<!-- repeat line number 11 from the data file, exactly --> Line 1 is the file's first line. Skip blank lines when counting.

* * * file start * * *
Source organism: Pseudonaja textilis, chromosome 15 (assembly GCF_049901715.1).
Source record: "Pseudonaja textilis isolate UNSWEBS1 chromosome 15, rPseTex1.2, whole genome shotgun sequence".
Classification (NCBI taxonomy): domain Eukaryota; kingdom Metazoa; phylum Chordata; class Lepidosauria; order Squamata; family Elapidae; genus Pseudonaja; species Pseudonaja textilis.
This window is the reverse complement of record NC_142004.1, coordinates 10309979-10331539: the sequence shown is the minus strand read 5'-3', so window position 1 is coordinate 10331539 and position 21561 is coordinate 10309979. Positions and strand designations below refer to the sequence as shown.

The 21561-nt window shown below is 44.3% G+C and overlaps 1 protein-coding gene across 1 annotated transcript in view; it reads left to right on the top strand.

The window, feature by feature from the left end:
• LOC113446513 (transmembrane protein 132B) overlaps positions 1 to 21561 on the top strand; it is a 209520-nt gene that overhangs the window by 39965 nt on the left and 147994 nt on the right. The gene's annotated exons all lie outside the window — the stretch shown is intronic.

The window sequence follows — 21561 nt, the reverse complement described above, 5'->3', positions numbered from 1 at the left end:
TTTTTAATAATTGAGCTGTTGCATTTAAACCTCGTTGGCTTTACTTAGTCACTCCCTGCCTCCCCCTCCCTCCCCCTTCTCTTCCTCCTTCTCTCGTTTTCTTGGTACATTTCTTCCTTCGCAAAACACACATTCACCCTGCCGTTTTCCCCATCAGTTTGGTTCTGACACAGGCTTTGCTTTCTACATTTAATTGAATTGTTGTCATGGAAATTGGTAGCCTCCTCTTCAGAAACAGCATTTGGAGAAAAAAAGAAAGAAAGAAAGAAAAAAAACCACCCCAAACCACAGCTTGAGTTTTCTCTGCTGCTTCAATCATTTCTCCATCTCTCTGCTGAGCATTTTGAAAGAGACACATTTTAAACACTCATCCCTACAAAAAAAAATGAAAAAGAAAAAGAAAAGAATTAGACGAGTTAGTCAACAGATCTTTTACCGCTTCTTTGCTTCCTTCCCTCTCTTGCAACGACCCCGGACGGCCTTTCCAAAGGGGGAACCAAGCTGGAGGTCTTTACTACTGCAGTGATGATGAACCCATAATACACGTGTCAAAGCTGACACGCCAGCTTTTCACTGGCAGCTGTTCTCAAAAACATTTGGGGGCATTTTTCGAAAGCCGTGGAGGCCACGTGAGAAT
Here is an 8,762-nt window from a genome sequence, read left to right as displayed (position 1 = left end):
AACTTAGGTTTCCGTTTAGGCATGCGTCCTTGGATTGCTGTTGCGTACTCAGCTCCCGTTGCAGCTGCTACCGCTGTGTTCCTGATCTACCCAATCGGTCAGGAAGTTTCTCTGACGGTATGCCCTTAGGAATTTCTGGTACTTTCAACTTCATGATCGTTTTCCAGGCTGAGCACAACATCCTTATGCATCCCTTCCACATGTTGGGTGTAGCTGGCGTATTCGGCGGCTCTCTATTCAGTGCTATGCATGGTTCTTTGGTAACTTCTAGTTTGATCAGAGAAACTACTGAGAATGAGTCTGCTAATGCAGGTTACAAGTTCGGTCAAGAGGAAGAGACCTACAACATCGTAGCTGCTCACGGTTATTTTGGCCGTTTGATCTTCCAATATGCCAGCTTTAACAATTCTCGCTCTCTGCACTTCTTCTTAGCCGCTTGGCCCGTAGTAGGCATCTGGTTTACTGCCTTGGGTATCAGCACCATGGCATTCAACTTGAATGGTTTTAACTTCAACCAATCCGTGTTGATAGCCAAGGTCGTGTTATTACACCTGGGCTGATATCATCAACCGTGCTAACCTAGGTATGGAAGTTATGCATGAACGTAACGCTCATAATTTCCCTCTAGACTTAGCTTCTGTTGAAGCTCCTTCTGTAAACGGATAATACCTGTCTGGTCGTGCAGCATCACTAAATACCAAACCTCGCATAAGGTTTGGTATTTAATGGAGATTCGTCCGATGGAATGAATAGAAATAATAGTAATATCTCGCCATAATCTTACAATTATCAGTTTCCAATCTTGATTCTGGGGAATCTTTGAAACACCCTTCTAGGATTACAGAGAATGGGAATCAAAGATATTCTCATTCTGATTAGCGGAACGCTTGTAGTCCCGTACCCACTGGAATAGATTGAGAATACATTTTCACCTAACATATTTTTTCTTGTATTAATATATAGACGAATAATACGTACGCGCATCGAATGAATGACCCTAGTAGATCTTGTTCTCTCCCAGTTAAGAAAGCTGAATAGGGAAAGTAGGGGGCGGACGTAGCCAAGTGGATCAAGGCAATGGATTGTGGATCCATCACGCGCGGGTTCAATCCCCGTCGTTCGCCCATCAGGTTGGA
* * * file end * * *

AACTTAGGTTTCCGTTTAGGCATGCGTCCTTGGATTGCTGTTGCGTACTCAGCTCCCGTTGCAGCTGCTACCGCTGTGTTCCTGATCTACCCAATCGGTCAGGAAGTTTCTCTGACGGTATGCCCTTAGGAATTTCTGGTACTTTCAACTTCATGATCGTTTTCCAGGCTGAGCACAACATCCTTATGCATCCCTTCCACATGTTGGGTGTAGCTGGCGTATTCGGCGGCTCTCTATTCAGTGCTATGCATGGTTCTTTGGTAACTTCTAGTTTGATCAGAGAAACTACTGAGAATGAGTCTGCTAATGCAGGTTACAAGTTCGGTCAAGAGGAAGAGACCTACAACATCGTAGCTGCTCACGGTTATTTTGGCCGTTTGATCTTCCAATATGCCAGCTTTAACAATTCTCGCTCTCTGCACTTCTTCTTAGCCGCTTGGCCCGTAGTAGGCATCTGGTTTACTGCCTTGGGTATCAGCACCATGGCATTCAACTTGAATGGTTTTAACTTCAACCAATCCGTGTTGATAGCCAAGGTCGTGTTATTACACCTGGGCTGATATCATCAACCGTGCTAACCTAGGTATGGAAGTTATGCATGAACGTAACGCTCATAATTTCCCTCTAGACTTAGCTTCTGTTGAAGCTCCTTCTGTAAACGGATAATACCTGTCTGGTCGTGCAGCATCACTAAATACCAAACCTCGCATAAGGTTTGGTATTTAATGGAGATTCGTCCGATGGAATGAATAGAAATAATAGTAATATCTCGCCATAATCTTACAATTATCAGTTTCCAATCTTGATTCTGGGGAATCTTTGAAACACCCTTCTAGGATTACAGAGAATGGGAATCAAAGATATTCTCATTCTGATTAGCGGAACGCTTGTAGTCCCGTACCCACTGGAATAGATTGAGAATACATTTTCACCTAACATATTTTTTCTTGTATTAATATATAGACGAATAATACGTACGCGCATCGAATGAATGACCCTAGTAGATCTTGTTCTCTCCCAGTTAAGAAAGCTGAATAGGGAAAGTAGGGGGCGGACGTAGCCAAGTGGATCAAGGCAATGGATTGTGGATCCATCACGCGCGGGTTCAATCCCCGTCGTTCGCCCATCAGGTTGGA